Some knives I recently made and sold
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Old 01-15-2014, 10:44 PM   #1
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Default Some knives I recently made and sold

Hi,
As of today, I only have one order for a custom handmade knife pending and the customer is still considering which blade blank to select.
That means I can now start making knives as an inventory for sale. Not sure what I'll make first.
Guess I'll look at my blades, look at my finished antler and exotic material handles and let the spirit move me. I was pretty busy right before Christmas and surprised how many people contacted me from my website, porters knives.com. It's recently been updated, but I still have quite a few blades, finished handles and sheaths that aren't pictured on the web pages.
The attached photos show knives I made before the first of the year. Critiques are welcome because I strive for continuous improvement. If you see any knives with handles or blades you like and want one for yourself or a gift, it would be an honor to make one for you guys.
By the way, I have a good inventory of my antler handles that have been carved with subjects such as eagles, bears, Whitetail bucks and other images. I have one wonderful 3D carved eagle handle, so I guess I'll also attach a picture of that for your review. My antler handle carver is Rob Roberts of Nampa, Idaho, who operates R2rockz art studio.
Take care,
Randy
402-443-4947

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Old 01-16-2014, 12:16 AM   #2
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wow that is one cool looking blue eagle. Do you make the blades? What steel are they made from?

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Old 01-16-2014, 02:04 AM   #3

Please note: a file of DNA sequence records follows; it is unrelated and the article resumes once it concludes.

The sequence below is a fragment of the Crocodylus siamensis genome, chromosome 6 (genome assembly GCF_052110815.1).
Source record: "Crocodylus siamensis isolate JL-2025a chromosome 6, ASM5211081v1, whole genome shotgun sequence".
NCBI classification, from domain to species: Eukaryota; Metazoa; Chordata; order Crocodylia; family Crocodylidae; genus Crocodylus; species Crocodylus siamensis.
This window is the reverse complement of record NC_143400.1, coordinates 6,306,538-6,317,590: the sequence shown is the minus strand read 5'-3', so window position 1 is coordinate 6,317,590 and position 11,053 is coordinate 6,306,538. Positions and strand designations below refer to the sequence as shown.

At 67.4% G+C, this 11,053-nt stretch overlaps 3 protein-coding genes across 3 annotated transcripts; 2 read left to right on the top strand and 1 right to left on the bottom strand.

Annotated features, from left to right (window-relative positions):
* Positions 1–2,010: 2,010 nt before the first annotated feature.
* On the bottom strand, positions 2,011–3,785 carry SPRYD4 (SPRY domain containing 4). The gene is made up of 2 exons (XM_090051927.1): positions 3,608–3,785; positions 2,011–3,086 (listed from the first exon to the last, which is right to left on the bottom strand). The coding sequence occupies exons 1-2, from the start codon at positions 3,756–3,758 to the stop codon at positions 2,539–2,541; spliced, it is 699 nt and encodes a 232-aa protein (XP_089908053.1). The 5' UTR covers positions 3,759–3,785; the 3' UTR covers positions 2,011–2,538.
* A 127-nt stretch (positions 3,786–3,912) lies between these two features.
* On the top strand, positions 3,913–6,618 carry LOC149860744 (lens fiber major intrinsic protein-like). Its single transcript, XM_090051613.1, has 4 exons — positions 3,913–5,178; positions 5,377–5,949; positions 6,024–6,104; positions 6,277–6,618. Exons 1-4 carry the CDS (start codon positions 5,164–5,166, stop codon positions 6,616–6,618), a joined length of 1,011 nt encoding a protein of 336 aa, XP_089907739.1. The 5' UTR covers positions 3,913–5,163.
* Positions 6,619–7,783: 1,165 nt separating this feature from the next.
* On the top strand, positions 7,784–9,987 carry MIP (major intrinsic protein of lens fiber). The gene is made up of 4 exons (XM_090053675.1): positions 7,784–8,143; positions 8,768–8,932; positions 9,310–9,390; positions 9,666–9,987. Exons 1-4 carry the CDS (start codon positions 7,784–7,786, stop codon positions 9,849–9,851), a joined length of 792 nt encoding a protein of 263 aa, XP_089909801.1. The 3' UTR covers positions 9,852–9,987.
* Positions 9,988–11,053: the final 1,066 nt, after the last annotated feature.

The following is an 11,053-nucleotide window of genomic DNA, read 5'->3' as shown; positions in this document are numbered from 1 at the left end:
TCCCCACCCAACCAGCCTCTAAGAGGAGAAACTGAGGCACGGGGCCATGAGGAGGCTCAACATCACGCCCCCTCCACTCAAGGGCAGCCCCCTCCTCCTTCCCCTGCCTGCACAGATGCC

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You do some beautiful work , wow..!

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Old 01-16-2014, 12:13 PM   #4
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Hi,
Thank you for the kind words.
No, I don't fabricate steel. I can buy 440C high carbon stainless steel blade blanks of various sizes and styles cheaper, more conveniently and with better quality than I can make.
I buy direct from a supplier who designs the blades, has them manufactured to high specifications and sells wholesale to most of the retail knife supplies retailers. He won't promote the 420C "mystery steel" from Pakistan. The supplier will provide the cheap junk steel blades if someone wants them, but he makes it clear they are strictly "practice" knife-making blades.

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Old 01-16-2014, 12:16 PM   #5
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Hi,
I appreciate the compliment.
My skills, techniques and materials as much better than five years ago, and even better than last year. I seek advice from professional knife makers who are willing to share it, although I make it clear I'm not after any proprietary information about their products or processes.

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Old 01-16-2014, 12:33 PM   #6
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Some very nice work there wahoo,, some of the bolstered knives remind me of some early Ruana knives,, very nice indeed.

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Old 01-18-2014, 08:03 PM   #7
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While you do good work, I don't consider anyone who doesn't make their own blades a knifemaker. Knife customizer, hobbyist, etc., but not knifemaker. Most professionals feel the same way.

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Old 01-19-2014, 02:18 AM   #8